About this Research Topic
Our Research Topic section entitled: "Nature and the environment: The psychology of its benefits and its protection" will have two main lines. The first line of articles will center upon cutting-edge research showing how interacting with nature, can affect health, well-being, and overall improve cognition and affect. Articles in this line will stress in what ways nature can improve psychological functioning and health and also discuss the theories and evidence as to why nature can improve psychological functioning. For this line, we welcome submission of articles that discuss the psychological, health and well-being benefits from interacting with nature as well as submissions that focus on theoretical considerations and underlying mechanisms that lead to the restorative effects of interacting with nature. Given that nature can have a positive impact on psychological functioning and overall health, it is also important to understand the variables that facilitate people’s recognition of environmental issues that can help foster a more positive attitude towards the preservation of nature. This brings us to the second line of articles which will center upon the psychological mechanisms that make individuals more or less likely to accept the seriousness of environmental challenges such as climate change. Given the new cutting-edge research in this field we may be able to make individuals more proactive in the protection of the environment and more accepting of policy measures required to mitigate climate change. We see this research topic as a way for psychological scientists to contribute substantially to an important area of public debate and policy. For this line we welcome articles that will focus on ways in which people respond to various framings of policy relevant information and how morality may play into the individuals policy views that center on climate change and environmental protection.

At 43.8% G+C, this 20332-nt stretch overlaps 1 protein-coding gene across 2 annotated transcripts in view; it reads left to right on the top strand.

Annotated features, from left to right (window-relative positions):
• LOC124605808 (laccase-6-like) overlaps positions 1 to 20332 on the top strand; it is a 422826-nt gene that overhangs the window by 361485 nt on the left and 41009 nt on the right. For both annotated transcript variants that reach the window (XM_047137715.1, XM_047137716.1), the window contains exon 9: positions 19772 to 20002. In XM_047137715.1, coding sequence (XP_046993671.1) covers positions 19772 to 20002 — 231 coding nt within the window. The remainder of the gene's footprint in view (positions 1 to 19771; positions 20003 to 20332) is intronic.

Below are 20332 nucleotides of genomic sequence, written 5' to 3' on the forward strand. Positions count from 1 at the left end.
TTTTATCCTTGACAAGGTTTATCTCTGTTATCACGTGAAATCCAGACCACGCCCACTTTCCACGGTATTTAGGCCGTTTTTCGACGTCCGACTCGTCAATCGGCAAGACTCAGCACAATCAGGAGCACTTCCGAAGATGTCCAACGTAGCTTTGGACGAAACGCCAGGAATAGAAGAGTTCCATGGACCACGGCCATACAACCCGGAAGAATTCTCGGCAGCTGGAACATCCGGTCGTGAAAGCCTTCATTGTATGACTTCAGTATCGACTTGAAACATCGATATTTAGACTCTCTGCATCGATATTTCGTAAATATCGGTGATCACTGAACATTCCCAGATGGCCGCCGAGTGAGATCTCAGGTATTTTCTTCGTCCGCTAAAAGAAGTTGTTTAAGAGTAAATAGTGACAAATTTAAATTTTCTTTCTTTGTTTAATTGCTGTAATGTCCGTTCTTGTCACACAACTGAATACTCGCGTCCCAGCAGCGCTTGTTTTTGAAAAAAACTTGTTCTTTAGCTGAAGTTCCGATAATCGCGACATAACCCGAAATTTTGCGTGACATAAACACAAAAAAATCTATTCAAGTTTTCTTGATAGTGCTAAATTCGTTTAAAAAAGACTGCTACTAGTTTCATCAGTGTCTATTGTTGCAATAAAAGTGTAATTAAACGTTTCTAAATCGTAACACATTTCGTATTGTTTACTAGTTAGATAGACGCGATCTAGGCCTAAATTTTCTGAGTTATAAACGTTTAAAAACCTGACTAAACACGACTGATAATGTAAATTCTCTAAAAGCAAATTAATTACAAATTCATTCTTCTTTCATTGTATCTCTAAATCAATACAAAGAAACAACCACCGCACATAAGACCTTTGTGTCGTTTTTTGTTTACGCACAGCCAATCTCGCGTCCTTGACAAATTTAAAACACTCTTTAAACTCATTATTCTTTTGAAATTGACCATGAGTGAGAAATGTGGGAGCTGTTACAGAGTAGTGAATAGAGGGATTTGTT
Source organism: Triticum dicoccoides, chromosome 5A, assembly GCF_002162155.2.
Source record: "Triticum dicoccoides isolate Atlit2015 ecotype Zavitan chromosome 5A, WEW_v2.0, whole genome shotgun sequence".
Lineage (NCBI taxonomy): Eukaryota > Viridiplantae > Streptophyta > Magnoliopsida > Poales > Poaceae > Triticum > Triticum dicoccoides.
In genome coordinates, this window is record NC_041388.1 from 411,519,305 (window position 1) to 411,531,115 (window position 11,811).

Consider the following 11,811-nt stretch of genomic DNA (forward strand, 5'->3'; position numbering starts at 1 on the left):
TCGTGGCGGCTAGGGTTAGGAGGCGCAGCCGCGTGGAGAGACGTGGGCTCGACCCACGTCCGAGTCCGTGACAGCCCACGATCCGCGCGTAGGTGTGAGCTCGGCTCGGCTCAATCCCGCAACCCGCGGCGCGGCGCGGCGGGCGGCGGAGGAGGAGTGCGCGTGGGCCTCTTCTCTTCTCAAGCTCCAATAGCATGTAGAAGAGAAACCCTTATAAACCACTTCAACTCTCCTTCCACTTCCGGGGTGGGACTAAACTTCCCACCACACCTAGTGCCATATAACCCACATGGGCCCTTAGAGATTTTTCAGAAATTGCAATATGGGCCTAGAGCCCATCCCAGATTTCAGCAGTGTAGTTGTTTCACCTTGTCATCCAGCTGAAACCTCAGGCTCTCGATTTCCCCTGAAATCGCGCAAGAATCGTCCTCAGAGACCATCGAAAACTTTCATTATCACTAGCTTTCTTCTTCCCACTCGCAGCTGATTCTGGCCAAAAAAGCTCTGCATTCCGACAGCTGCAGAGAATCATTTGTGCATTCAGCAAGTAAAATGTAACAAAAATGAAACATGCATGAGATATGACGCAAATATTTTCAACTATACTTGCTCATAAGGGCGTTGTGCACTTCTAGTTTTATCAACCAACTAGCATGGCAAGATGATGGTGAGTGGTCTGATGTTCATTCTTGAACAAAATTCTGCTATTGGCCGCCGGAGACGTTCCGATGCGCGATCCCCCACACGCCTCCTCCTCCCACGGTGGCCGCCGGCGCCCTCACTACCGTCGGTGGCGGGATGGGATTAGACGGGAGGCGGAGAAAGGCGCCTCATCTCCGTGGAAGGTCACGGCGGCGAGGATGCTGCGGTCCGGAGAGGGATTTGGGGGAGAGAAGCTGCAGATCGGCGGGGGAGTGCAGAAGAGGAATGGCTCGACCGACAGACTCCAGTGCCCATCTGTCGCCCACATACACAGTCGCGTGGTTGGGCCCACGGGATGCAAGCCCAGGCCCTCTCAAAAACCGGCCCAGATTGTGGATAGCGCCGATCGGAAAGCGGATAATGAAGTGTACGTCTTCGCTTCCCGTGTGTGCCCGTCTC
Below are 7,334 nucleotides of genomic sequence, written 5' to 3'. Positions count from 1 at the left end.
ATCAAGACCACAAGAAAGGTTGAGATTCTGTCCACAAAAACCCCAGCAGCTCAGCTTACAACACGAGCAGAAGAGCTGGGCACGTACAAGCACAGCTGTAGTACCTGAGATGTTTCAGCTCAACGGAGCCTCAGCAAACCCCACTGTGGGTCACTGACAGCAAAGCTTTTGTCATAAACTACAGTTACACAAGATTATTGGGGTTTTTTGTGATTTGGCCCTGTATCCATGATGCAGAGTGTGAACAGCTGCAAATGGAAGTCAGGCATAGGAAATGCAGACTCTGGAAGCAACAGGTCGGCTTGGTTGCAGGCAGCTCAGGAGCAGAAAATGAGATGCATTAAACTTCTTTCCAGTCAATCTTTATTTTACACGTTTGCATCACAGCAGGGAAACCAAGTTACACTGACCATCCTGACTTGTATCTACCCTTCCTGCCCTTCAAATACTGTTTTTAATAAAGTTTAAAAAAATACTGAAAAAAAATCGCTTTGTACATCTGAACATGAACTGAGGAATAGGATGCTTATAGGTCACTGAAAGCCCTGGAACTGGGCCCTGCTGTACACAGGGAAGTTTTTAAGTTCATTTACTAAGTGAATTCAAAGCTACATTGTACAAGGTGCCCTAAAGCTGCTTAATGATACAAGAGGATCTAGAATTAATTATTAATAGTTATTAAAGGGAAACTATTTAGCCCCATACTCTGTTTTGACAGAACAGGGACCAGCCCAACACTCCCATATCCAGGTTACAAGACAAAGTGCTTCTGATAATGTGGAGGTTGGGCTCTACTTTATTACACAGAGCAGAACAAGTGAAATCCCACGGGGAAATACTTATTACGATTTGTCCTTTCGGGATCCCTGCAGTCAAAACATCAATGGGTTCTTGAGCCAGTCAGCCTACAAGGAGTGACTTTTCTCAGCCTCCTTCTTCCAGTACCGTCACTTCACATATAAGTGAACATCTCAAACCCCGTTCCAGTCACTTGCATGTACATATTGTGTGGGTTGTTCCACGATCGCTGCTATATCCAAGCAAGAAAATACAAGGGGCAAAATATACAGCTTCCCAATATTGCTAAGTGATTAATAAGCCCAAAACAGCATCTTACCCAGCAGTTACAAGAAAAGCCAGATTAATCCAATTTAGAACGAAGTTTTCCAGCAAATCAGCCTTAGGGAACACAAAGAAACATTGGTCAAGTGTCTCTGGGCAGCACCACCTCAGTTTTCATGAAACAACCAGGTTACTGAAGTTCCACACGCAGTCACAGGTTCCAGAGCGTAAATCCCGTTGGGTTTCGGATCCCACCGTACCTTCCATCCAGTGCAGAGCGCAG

Important Note: All contributions to this Research Topic must be within the scope of the section and journal to which they are submitted, as defined in their mission statements. Frontiers reserves the right to guide an out-of-scope manuscript to a more suitable section or journal at any stage of peer review.